“I just loved nature and going for walks in areas where most people wouldn’t walk and picking plums and eating them off the plum trees,” she remembered.
But the term “Black Belt” also points to the history of slavery in Alabama. So, not only was Flowers surrounded by nature growing up, but she also grew up in a place steeped in southern history.
“Bloody Lowndes” Beginnings
Flowers was born in Birmingham and raised in Lowndes County, Alabama of the rural southern United States. Lowndes County was commonly referred to as “Bloody Lowndes” due to its history of racism and violence. The county also connected Selma and Montgomery—two cities instrumental in the Civil Rights Movement. But Lowndes County was especially known for importing and distributing enslaved people in the state of Alabama in the 1800s.
“The founders of Lowndes County actually came from South Carolina, and they brought their slaves with them and a lot of slaves were sold into the area. And my family, my father’s family, were descendants of those slaves that were in Lowndes County,” said Flowers.
The county itself was named after the enslaver, plantation owner, and U.S. congressman William Lowndes of the deep south.
Flowers grew up with this backdrop of racism and slavery from Lowndes County’s past, but also within an atmosphere of activism and community as a child of the Civil Rights era.
Some may say Flowers was born to be an activist. “I had a lot of influence from my parents who were activists, as well as those people who were around or would come in contact with my family. And they helped me to develop a sense of community, and a sense of responsibility of being able to provide the best for that community,” she said.
While she may not have realized it at the time, her parents and those they interacted with played instrumental roles in the Civil Rights Movement. From seeing the work that her parents did, activism was ingrained in her at a young age.
“My parents were kind of like the jailhouse lawyers of the community, everybody went to them to ask for advice. They helped a lot of people; they did a lot of organizing. These are things that were just second nature. It wasn’t anything special to me because that was what I saw at the time,” she said.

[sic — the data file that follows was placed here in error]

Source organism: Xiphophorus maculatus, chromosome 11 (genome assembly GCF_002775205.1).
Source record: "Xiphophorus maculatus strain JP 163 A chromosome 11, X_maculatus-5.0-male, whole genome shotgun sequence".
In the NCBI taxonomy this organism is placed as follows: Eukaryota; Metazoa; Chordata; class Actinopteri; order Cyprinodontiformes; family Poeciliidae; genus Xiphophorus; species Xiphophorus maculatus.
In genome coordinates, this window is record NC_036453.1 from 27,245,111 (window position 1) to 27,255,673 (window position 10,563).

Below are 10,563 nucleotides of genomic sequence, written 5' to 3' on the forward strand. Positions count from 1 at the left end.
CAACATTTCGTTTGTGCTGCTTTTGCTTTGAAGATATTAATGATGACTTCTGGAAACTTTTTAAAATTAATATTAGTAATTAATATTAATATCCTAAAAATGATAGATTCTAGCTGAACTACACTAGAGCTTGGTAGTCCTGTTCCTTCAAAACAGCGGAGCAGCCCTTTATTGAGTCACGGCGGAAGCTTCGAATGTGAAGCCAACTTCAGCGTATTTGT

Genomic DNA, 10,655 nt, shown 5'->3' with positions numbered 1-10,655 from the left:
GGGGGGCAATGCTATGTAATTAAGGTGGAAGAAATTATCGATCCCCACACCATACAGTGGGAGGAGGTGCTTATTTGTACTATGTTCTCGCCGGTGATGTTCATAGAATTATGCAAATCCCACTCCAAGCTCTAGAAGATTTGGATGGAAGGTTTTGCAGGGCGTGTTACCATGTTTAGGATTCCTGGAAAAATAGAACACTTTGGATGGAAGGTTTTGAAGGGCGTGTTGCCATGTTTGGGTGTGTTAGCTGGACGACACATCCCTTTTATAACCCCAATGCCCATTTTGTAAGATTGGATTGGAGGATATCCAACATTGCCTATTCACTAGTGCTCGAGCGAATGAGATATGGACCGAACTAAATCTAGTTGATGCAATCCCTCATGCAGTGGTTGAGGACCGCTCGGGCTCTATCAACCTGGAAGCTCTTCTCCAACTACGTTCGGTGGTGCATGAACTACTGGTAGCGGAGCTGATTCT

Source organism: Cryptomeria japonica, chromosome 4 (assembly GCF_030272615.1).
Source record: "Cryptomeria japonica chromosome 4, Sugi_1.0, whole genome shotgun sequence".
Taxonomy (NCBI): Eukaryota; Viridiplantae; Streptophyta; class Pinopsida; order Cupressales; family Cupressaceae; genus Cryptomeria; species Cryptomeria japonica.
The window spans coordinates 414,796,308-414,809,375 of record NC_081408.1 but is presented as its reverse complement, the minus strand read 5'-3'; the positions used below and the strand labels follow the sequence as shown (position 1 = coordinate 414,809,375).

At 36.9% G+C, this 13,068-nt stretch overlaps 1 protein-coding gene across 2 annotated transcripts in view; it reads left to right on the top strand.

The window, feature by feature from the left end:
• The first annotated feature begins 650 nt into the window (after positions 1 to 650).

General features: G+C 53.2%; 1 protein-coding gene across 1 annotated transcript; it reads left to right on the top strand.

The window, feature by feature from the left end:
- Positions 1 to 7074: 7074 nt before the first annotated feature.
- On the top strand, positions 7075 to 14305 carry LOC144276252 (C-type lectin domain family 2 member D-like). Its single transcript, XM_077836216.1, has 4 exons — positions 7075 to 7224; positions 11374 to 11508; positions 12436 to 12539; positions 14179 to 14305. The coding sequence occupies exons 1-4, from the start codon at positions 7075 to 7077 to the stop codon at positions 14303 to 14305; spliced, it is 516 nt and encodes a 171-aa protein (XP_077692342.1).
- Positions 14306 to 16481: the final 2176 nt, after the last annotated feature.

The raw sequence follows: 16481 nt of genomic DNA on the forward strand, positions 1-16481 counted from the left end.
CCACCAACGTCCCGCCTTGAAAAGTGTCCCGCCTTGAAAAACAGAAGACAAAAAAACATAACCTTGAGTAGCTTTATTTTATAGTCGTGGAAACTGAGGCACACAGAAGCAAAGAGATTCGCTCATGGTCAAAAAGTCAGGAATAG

The Racial Violence That Led to Flower’s Activism
In her teens, Flowers remembered a transformational experience which played an integral part in her becoming an activist.
After her little brother was born at John A. Andrew Memorial Hospital, the same hospital which held the infamous Tuskegee Syphilis study, doctors purposefully sterilized her mother. Flowers noted this was something that not only happened to her mother, but other minority women at the hospital. Her mother went on to spend much of her life protecting other women from what had happened to her.
When the British Broadcasting Company, BBC, had come to interview her parents about their experience, Flowers learned of her own high school principal potentially being involved in the killing of a nine-year-old Black girl.
“There was a reporter who also anchored the NBC affiliate in Montgomery, he anchored the evening news, Black reporter, and he talked about my principal, and he said that my principal allegedly had been involved in the death of a young Black girl, nine years old,” said Flowers, “She was found with pajama bottoms wrapped around her neck and her body was found in a ditch. And [the news anchor] said that the principal allegedly was providing young Black girls to white men in Montgomery. And that struck me,” she explained.